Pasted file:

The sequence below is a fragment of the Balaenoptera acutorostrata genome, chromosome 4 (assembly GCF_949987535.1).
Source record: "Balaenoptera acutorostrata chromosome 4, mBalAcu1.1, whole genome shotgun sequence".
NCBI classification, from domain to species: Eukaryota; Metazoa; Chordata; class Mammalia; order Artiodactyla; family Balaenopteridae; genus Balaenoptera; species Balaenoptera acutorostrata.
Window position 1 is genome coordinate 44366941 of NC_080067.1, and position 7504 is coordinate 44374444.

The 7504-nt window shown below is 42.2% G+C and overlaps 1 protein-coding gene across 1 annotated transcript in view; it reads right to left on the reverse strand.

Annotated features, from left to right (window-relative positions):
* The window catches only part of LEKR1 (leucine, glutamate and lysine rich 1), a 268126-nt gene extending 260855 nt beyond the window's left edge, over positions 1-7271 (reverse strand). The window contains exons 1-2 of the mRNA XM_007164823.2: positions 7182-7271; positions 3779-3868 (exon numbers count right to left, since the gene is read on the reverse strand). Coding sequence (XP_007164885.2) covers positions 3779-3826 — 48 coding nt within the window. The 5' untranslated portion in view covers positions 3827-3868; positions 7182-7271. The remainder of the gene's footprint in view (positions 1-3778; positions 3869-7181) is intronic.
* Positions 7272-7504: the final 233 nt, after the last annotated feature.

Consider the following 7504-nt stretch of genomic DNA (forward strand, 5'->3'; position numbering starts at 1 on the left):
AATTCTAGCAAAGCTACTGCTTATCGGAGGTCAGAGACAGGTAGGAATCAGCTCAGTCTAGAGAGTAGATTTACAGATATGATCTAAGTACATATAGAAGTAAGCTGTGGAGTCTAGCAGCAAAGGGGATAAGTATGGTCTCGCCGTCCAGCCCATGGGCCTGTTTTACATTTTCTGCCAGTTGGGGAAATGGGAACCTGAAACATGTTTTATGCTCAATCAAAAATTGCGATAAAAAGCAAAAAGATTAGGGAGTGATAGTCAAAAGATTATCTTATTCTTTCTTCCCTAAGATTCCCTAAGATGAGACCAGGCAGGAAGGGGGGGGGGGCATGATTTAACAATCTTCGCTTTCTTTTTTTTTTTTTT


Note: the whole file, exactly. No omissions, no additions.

The sequence below is a fragment of the Balaenoptera acutorostrata genome, chromosome 4 (assembly GCF_949987535.1).
Source record: "Balaenoptera acutorostrata chromosome 4, mBalAcu1.1, whole genome shotgun sequence".
NCBI classification, from domain to species: Eukaryota; Metazoa; Chordata; class Mammalia; order Artiodactyla; family Balaenopteridae; genus Balaenoptera; species Balaenoptera acutorostrata.
Window position 1 is genome coordinate 44366941 of NC_080067.1, and position 7504 is coordinate 44374444.

The 7504-nt window shown below is 42.2% G+C and overlaps 1 protein-coding gene across 1 annotated transcript in view; it reads right to left on the reverse strand.

Annotated features, from left to right (window-relative positions):
* The window catches only part of LEKR1 (leucine, glutamate and lysine rich 1), a 268126-nt gene extending 260855 nt beyond the window's left edge, over positions 1-7271 (reverse strand). The window contains exons 1-2 of the mRNA XM_007164823.2: positions 7182-7271; positions 3779-3868 (exon numbers count right to left, since the gene is read on the reverse strand). Coding sequence (XP_007164885.2) covers positions 3779-3826 — 48 coding nt within the window. The 5' untranslated portion in view covers positions 3827-3868; positions 7182-7271. The remainder of the gene's footprint in view (positions 1-3778; positions 3869-7181) is intronic.
* Positions 7272-7504: the final 233 nt, after the last annotated feature.

Consider the following 7504-nt stretch of genomic DNA (forward strand, 5'->3'; position numbering starts at 1 on the left):
AATTCTAGCAAAGCTACTGCTTATCGGAGGTCAGAGACAGGTAGGAATCAGCTCAGTCTAGAGAGTAGATTTACAGATATGATCTAAGTACATATAGAAGTAAGCTGTGGAGTCTAGCAGCAAAGGGGATAAGTATGGTCTCGCCGTCCAGCCCATGGGCCTGTTTTACATTTTCTGCCAGTTGGGGAAATGGGAACCTGAAACATGTTTTATGCTCAATCAAAAATTGCGATAAAAAGCAAAAAGATTAGGGAGTGATAGTCAAAAGATTATCTTATTCTTTCTTCCCTAAGATTCCCTAAGATGAGACCAGGCAGGAAGGGGGGGGGGGCATGATTTAACAATCTTCGCTTTCTTTTTTTTTTTTTT